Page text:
BANGOR, Maine — A man is dead after he got into a group fight on First Street early Tuesday morning that involved a stabbing, according to police.
Police arrived at the scene of the fight at about 1:45 a.m. They used yellow police tape to cordon off the area between Cedar and Barker streets to collect evidence and several police markers could be seen on the street in front of two apartment buildings at 69 and 71 First St., most likely indicating where blood was found.
Bangor police Lt. Tom Regan confirmed early Tuesday that the incident involved a stabbing, but police were otherwise tight-lipped about the incident.
“When officers arrived, we did in fact locate one male who was transported to Eastern Maine Medical Center’s emergency room who was later pronounced dead,” Sgt. Paul Edwards, the department’s blood spatter expert, said a few hours after the incident was reported. “Right now we have the criminal investigations division here interviewing, we have our evidence response team collecting evidence and we’re just shutting down First Street for an undetermined amount of time until we can finish that.”
He and a half-dozen other investigators could be seen collecting evidence and talking with people in the area between 8 a.m. and 9 a.m.
Police Chief Ron Gastia, Lt. Tim Reid, who leads the department’s criminal investigation division, and other police officials had a meeting in the cordoned-off street at about 8 a.m.
“We’re not releasing any names yet,” Reid said. “We’ll have something before the day’s over.”
The roadway reopened to traffic just after noon, even though the evidence response vehicle and detectives remained at the scene.
A woman who lives next door to the apartment buildings said she heard fighting out on the street “all night long” but didn’t get up until she heard police officers arrive and start talking about someone who might be mortally wounded.
“They had people cuffed up — four or five of them — at the front of the building and there was a girl hiding in the bushes,” said Klarissa Nye, who along with her two young children moved to First Street in the fall. “I saw them take this girl — she had short pink hair and was fighting with them — and put her in the back of the cruiser.”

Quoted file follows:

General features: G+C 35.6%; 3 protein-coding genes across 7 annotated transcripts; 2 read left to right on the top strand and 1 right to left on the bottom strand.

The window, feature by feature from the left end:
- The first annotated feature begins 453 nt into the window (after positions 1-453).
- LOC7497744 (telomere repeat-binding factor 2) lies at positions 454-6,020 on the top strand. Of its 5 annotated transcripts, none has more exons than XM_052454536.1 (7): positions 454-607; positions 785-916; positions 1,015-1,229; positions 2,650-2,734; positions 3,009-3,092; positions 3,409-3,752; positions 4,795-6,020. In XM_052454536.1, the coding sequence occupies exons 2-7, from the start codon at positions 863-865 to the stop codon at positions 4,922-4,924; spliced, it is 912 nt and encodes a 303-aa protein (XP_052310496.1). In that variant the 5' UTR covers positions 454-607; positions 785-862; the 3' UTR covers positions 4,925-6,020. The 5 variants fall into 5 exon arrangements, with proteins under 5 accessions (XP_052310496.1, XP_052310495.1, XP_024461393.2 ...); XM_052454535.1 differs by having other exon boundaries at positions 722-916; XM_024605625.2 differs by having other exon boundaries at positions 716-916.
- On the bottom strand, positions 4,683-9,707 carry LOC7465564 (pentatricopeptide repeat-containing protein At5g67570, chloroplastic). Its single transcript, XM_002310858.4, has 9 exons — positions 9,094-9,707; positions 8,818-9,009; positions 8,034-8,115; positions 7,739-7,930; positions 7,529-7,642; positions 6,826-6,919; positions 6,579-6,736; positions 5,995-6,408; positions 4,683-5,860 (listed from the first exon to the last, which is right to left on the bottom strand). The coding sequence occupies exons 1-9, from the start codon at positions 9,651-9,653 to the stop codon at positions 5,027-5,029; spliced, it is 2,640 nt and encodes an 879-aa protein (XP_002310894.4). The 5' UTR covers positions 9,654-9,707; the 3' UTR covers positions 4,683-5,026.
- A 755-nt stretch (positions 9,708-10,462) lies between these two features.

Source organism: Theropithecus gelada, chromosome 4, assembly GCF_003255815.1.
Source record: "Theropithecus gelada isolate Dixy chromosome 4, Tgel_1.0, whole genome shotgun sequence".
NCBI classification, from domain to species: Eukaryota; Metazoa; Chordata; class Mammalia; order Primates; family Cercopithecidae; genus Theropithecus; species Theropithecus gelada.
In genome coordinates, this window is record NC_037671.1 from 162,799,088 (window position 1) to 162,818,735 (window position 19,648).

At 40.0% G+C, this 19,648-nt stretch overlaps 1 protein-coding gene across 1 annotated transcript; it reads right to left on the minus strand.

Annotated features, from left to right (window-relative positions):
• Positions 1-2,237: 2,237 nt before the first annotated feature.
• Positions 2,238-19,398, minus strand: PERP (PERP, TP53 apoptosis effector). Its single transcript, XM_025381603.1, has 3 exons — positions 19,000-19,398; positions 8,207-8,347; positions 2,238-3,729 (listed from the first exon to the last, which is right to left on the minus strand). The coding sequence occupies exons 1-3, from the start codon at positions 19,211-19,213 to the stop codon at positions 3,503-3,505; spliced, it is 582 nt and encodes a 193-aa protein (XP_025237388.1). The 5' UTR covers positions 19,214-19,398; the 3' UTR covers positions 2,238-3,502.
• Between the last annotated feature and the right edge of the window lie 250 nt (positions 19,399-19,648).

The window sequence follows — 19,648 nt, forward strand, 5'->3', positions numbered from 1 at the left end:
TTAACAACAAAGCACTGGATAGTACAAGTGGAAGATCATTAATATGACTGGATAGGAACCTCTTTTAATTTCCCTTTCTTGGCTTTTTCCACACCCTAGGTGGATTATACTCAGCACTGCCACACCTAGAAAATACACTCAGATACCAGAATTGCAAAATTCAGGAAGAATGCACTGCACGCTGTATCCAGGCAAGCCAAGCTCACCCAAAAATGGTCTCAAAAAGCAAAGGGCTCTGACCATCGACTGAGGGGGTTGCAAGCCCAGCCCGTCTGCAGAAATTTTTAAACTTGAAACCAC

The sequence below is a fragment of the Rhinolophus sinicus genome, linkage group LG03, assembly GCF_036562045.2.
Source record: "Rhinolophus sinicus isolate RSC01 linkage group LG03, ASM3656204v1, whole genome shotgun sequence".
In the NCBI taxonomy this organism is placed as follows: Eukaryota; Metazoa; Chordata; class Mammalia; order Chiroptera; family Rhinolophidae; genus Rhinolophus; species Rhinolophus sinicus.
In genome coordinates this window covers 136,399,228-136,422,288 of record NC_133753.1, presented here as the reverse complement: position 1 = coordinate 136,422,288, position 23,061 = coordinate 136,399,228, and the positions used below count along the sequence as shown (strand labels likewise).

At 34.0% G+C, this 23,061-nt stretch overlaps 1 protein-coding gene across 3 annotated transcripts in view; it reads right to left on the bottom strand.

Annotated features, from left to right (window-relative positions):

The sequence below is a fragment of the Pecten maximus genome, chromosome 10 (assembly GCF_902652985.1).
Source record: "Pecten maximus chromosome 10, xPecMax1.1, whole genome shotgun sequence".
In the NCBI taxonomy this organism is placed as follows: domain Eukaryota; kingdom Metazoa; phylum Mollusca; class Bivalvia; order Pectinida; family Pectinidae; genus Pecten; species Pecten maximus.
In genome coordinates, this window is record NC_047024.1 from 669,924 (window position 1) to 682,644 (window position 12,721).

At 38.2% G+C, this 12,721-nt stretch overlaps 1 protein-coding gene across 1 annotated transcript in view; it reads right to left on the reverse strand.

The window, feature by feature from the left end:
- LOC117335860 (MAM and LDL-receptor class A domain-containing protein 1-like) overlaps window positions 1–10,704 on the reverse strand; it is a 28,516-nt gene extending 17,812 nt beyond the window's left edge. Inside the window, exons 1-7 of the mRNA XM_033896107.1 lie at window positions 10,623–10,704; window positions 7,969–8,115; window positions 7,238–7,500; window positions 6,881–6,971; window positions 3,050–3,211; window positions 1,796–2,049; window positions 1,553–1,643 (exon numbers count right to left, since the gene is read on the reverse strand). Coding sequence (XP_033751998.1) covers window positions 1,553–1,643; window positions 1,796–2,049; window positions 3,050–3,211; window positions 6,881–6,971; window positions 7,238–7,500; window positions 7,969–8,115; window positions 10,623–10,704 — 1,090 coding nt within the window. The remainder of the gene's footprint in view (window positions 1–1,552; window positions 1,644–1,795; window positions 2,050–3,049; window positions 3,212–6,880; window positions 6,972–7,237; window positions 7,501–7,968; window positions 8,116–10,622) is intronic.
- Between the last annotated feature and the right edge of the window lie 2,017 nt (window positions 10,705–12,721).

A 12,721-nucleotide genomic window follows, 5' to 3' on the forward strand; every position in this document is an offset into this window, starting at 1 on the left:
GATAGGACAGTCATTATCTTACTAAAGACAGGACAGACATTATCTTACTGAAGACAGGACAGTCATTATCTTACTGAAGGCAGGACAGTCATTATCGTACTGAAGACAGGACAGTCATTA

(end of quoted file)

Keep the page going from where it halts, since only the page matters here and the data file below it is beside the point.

No one had been arrested by 8 a.m., according to Reid.
“It’s under investigation,” the lieutenant said.
The suspicious death was not the first to occur on the street in recent years. The body of Christine Simonin, 43, was found in March 2007 dumped a block from the First Street apartment she shared with Ashton Moores.
Moores, then 61, was convicted of raping and killing her at their home. He was sentenced to life in prison for the murder and a 20-year concurrent sentence for the rape.
On June 24, 2003, Walter Travis, then 26, stabbed and killed Thomas Forni, a friend of his father’s who lived on First Street. Forni died of multiple stab wounds, including a severe laceration of the neck. Travis killed him just after assaulting his teenage brother, James Travis, with a baseball bat at his apartment one block away on Cedar Street.
He was committed to Riverview Psychiatric Center, formerly the Augusta Mental Health Institute, after being found guilty of murder and attempted murder but not responsible for the crimes due to mental illness.
Dana Spencer, Nye’s landlord, said he and his brother have owned the apartment building for 34 years and have watched the area degrade over the decades. He approached Officer Jim Dearing on Tuesday morning and asked if police could remove the hypodermic needles in his front yard that he said drug addicts had carelessly discarded there. Dearing said the needles would be taken as evidence.
“It used to be a nice, quiet neighborhood when I moved in,” Spencer said. “It’s getting bad up here. We’ve had three or four murders since I’ve been here.”
Another neighbor, who lives across the street and asked to be identified only by his first name, Adam, said he often sees people hanging out in front of the apartments in question drinking and openly doing drugs.
Nye said she wants to move but can’t afford to at this point in her life.
“It’s just a really bad area,” she said. “Everybody is on [the synthetic drug] bath salts. I’ve walked out of my house and found needles. It’s really sad.”
No matter whether the people in the fight were drinking and doing illegal drugs, “nobody deserves that,” Nye said. “It’s really unfortunate.”
Spencer took the opportunity to warn people to be cautious when on First Street, which stretches for three blocks between Union Street and Davis Street.
“Watch your back,” the landlord said. “Don’t go out alone at night — go with with a friend.”
Check bangordailynews.com for more updates throughout the day.
Correction: An earlier version of this story gave an incorrect address for the stabbing that occurred on First Street. The stabbing occurred in front of two apartment buildings at 69 and 71 First St., not 67 and 71 First Street.